But even if a deal can be swiftly negotiated, that still begs the question of whether there will be enough time for businesses and government departments to adjust. For businesses, many of whom rely on supply chains that see goods move multiple times between the UK and EU before hitting the single market, it will take time to re-orchestrate operations.

For the government, logistics will be an important factor. Is there enough time to train new border staff? David Davis has previously said between 3000 and 5000 new staff will be needed. It will also take time to develop new IT processes, as well as physical customs infrastructure.

3 Could the transition period be extended?

Possibly. Whilst there are economic and practical arguments that suggest a longer transition may be necessary, the current timeframe largely reflects political factors. From the EU’s perspective, the decision to end the transition in December 2020 coincides with the end of the current budget period.

A longer transition would almost certainly require the UK to contribute to the EU budget after 2020, something that would be politically challenging for the UK government to accept at this stage. It’s also worth bearing in mind that the next UK election is scheduled for 2022, and a longer transition could leave the government vulnerable to suggestions it hasn’t brought the UK entirely out of the EU.

From Monday's agreement however, it's not immediately clear whether the EU would ultimately be open to an extended transition period. European Officials initially floated the possibility of a transition lasting as long as three years, earlier on in the negotiations. But in the latest deal, there is reportedly no legal wording that would leave the door open to a possible extension – something which, according to the FT, the UK had been pushing for over recent days.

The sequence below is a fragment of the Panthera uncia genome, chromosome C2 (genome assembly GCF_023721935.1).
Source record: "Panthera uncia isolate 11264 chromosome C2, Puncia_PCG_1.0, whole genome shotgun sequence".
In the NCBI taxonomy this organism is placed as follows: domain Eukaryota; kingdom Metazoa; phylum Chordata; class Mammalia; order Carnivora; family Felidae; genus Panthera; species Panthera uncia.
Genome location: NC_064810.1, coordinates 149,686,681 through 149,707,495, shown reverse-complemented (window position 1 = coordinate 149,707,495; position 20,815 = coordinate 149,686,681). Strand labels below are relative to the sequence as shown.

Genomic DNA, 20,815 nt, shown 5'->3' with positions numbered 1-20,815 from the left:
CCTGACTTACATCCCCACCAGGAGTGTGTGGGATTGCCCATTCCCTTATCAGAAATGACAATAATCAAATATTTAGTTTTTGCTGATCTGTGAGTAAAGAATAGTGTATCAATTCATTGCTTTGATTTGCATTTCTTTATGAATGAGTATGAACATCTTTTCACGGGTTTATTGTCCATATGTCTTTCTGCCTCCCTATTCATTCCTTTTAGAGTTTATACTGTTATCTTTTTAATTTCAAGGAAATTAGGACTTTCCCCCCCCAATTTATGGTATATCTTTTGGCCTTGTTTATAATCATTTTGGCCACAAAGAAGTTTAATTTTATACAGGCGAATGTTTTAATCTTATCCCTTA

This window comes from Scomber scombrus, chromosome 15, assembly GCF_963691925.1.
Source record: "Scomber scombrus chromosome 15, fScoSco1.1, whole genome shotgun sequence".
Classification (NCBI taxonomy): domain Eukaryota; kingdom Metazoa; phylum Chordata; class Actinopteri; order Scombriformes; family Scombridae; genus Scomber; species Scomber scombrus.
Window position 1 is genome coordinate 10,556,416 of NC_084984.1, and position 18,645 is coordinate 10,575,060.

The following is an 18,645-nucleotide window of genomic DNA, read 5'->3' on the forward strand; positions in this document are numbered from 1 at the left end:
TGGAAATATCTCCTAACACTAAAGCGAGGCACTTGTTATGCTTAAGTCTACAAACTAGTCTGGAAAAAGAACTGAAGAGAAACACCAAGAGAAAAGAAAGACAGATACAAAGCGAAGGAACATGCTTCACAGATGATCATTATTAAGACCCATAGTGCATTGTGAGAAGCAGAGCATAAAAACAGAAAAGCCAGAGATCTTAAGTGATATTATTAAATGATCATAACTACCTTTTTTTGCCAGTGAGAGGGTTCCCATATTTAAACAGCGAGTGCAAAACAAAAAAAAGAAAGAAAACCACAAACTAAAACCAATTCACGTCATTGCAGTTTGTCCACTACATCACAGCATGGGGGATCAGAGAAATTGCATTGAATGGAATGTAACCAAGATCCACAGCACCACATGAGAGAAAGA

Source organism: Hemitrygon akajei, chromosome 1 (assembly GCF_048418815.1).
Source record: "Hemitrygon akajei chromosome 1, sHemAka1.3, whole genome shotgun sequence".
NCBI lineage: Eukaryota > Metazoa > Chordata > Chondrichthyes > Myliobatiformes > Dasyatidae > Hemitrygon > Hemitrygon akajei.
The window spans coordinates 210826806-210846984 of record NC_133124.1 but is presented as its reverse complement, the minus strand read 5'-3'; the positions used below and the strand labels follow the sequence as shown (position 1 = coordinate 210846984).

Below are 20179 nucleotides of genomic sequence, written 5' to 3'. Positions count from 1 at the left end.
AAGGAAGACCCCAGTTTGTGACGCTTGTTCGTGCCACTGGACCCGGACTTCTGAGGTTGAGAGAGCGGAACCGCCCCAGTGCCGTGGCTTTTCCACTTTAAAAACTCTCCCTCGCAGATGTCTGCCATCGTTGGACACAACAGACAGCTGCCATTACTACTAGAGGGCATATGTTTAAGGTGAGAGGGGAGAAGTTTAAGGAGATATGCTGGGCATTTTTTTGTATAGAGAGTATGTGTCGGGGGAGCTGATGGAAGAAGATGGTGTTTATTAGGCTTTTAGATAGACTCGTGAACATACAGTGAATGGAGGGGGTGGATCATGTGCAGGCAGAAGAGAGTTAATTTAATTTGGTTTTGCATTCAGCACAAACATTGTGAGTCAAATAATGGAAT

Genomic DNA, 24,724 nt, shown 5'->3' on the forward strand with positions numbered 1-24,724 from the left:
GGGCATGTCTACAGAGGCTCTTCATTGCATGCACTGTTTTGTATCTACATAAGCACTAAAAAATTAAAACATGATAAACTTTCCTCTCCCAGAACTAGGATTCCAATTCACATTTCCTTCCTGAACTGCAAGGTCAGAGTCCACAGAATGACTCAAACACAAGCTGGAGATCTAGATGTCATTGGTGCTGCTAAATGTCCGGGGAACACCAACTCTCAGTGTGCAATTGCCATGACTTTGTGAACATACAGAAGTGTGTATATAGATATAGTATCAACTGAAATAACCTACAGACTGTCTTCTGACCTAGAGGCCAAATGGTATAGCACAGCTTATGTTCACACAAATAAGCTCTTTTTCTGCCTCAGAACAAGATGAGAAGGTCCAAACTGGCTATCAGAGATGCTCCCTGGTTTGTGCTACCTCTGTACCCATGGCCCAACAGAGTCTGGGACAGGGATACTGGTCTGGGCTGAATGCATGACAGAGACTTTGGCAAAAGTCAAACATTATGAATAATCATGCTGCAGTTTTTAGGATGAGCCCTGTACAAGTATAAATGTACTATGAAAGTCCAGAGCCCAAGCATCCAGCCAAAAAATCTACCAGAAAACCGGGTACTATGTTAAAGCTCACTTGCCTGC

That said, if negotiations were to take longer than expected, it is unlikely that governments on either side of the debate would be too keen on walking away and triggering a possible "cliff edge" Brexit in 2020, given the threat to the economy and jobs (and having worked hard to avoid such an outcome this time around).

The 2018 Brexit timetable

European Commission, ING
European Commission, ING

4 What comes next?

Now that a transition has been agreed, the immediate focus will turn to finding a practical solution to avoiding a hard border with Ireland. As we noted last week, neither of the potential options put forward by Theresa May earlier this month (new technology or a ‘customs partnership’) appear to have alleviated concerns in Brussels and Dublin.

Away from the negotiations, markets will also be paying close attention to the Bank of England when it meets this Thursday. In principle, the agreement on the transition period bolsters the Bank’s assumption that the adjustment to the post-Brexit world will be “smooth”. That, combined with the stronger momentum we’ve seen in wage growth over recent months, makes it all the more likely that policymakers will hike rates in May. We may see the Bank make subtle hints at this in its statement this week, perhaps by echoing some of its language from December that the latest progress is “likely to support household and corporate confidence”.